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Minerva Anestesiologica 2019 August;85(8):846-53

DOI: 10.23736/S0375-9393.19.13133-1


language: English

An in-vitro study to evaluate high-volume low-pressure endotracheal tube cuff deflation dynamics

Joan D. MARTI 1, Gianluigi LI BASSI 1, 2, 3, 4, Valentina ISETTA 3, 5, Miguel R. LAZARO 5, Eli AGUILERA-XIOL 1, 2, 3, Talitha COMARU 1, Denise BATTAGLINI 6, Andrea MELI 7, Miguel FERRER 1, 2, 3, 4, Daniel NAVAJAS 3, 5, 8, Paolo PELOSI 6, Davide CHIUMELLO 7, Antoni TORRES 1, 2, 3, 4 , Ramon FARRE 2, 3, 5

1 Department of Pulmonary and Critical Care Medicine, Thorax Institute, Clinical Hospital, Barcelona, Spain; 2 Institut d’Investigacions Biomèdiques August Pi i Sunyer (IDIBAPS), Barcelona, Spain; 3 Centro de Investigación Biomedica En Red-Enfermedades Respiratorias (CIBERES), Barcelona, Spain; 4 University of Barcelona, Barcelona, Spain; 5 Unit of Biophysics and Bioengineering, Faculty of Medicine, University of Barcelona, Barcelona, Spain; 6 Dipartimento Scienze Chirurgiche e Diagnostiche Integrate (DISC), University of Genoa, Genoa, Italy; 7 Unit of Anesthesia and Resuscitation, Department of Science and Health, ASST Santi Paolo e Carlo, University of Milan, Milan, Italy; 8 Institut of Bioengineering of Catalunya, Barcelona, Spain

BACKGROUND: High-volume low-pressure (HVLP) endotracheal tube (ETT) cuffs for critically ill patients often deflate during the course of mechanical ventilation. We performed an in-vitro study to comprehensively assess HVLP cuff deflation dynamics and potential preventive measures.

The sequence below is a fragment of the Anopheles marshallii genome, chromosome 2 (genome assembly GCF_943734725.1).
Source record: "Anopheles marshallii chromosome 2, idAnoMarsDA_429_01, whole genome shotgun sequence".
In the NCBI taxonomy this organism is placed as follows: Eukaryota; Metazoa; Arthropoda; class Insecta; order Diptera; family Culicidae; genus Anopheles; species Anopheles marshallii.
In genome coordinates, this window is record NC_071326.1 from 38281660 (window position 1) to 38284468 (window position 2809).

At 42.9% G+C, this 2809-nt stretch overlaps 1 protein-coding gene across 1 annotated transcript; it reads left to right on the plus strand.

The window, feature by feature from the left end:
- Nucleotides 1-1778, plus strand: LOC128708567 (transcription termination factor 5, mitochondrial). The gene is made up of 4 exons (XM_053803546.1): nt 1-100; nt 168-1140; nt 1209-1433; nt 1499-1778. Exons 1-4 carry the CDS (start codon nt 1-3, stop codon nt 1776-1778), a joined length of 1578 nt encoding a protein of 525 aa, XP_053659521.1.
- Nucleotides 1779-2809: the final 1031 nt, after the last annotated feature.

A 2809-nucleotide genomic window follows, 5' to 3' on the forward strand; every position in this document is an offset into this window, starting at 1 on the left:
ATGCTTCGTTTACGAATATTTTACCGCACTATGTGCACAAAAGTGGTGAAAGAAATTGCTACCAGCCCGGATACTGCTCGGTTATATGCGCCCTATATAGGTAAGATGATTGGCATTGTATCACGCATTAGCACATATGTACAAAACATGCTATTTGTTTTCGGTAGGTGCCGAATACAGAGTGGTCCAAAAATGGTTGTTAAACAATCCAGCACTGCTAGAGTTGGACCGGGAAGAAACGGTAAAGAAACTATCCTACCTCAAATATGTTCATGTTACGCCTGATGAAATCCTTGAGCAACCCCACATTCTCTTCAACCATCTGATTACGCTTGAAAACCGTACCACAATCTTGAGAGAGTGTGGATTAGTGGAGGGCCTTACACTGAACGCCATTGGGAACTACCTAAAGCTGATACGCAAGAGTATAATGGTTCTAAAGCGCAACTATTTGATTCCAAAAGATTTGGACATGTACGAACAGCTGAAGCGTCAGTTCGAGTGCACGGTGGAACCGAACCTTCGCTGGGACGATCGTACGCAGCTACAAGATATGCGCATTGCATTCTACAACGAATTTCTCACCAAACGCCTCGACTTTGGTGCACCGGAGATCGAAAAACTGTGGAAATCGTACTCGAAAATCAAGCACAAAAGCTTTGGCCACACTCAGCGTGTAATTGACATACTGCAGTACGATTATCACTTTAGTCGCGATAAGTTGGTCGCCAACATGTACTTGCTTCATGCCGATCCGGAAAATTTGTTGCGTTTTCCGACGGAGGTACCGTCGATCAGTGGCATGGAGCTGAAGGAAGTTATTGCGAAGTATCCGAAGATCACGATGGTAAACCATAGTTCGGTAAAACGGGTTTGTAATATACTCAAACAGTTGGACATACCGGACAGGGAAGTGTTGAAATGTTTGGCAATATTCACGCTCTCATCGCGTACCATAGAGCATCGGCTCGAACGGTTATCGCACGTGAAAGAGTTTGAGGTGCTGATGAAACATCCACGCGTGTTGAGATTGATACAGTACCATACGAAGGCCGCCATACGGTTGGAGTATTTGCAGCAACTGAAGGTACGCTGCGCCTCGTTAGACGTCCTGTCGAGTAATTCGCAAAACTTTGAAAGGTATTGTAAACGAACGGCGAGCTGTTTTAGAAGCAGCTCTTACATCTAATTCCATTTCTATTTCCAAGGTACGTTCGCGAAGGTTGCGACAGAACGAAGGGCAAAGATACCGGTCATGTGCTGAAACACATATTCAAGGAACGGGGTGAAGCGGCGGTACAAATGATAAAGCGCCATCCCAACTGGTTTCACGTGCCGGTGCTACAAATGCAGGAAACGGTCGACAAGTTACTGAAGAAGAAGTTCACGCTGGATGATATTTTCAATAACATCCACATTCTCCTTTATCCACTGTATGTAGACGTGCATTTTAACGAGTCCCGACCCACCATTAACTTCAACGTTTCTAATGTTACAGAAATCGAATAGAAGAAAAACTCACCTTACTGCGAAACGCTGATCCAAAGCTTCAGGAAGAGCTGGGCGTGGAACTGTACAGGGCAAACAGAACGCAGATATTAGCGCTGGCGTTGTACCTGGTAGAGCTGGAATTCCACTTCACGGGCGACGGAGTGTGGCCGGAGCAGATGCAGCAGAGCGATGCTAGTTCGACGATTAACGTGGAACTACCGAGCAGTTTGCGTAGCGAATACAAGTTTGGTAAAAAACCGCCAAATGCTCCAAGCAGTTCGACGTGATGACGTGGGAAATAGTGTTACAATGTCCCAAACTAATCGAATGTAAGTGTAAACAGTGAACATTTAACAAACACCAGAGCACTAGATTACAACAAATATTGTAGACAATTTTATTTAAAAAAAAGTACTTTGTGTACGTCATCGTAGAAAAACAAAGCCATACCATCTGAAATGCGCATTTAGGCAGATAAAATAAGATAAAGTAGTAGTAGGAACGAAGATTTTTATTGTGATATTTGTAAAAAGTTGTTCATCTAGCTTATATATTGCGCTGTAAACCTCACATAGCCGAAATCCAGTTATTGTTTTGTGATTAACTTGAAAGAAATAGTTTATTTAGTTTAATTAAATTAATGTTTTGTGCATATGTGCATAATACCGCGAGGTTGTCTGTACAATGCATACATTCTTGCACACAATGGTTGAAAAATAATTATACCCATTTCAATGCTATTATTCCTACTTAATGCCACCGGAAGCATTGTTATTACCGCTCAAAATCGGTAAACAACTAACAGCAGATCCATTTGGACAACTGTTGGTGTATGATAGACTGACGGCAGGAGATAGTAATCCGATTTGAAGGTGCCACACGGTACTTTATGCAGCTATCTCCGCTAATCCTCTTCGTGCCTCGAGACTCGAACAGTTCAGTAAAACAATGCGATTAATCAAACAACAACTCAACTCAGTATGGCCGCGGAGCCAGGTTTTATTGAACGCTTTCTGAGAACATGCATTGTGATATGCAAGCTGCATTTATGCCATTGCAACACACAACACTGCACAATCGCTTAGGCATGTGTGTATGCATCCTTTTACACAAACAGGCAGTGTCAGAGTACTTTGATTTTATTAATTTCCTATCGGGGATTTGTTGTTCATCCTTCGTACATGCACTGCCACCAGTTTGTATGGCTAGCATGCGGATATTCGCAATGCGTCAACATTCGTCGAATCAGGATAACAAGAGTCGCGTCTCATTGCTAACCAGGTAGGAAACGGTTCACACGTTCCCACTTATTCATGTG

METHODS: We evaluated 24-hour deflation of seven HVLP cuffs of cylindrical or tapered shape, and made of polyvinylchloride or polyurethane. Experiments were performed within a thermostated chamber set at 37 °C. In the first stage of experiments, the cuff pilot balloon valve was not manipulated. The cuff internal pressure was assessed hourly for 24 hours, via a linear position sensor which monitored cuff deflation displacements. Then, we re-evaluated cuff deflation of the worst-performing ETT cuffs with the cuff pilot balloon valve sealed. Finally, we inflated ETT cuffs within an artificial trachea to evaluate deflation dynamics during mechanical ventilation.
RESULTS: Initial tests showed an exponential decrease in cuff internal pressure in five out of seven cuffs. Cuffs of cylindrical shape and made of polyurethane demonstrated the fastest deflation rates (P<0.050 vs. cuffs of conical shape and made of polyvinylchloride). When the cuff pilot balloon valve was not sealed, the internal cuff pressure deflation rate differed significantly among ETTs (P=0.005). Yet, upon sealing the cuff pilot balloon valve and during mechanical ventilation, cuff deflation rates decreased (P<0.050).
CONCLUSIONS: In controlled in-vitro settings, ETT cuffs consistently deflate over time, and the cuff pilot balloon valve plays a central role in this occurrence. Deflation rate decreases when cuffs are inflated within a plastic artificial tracheal model and mechanical ventilation is activated.

KEY WORDS: Anesthesia, endotracheal; In vitro techniques; Respiration, artificial; Critical illness

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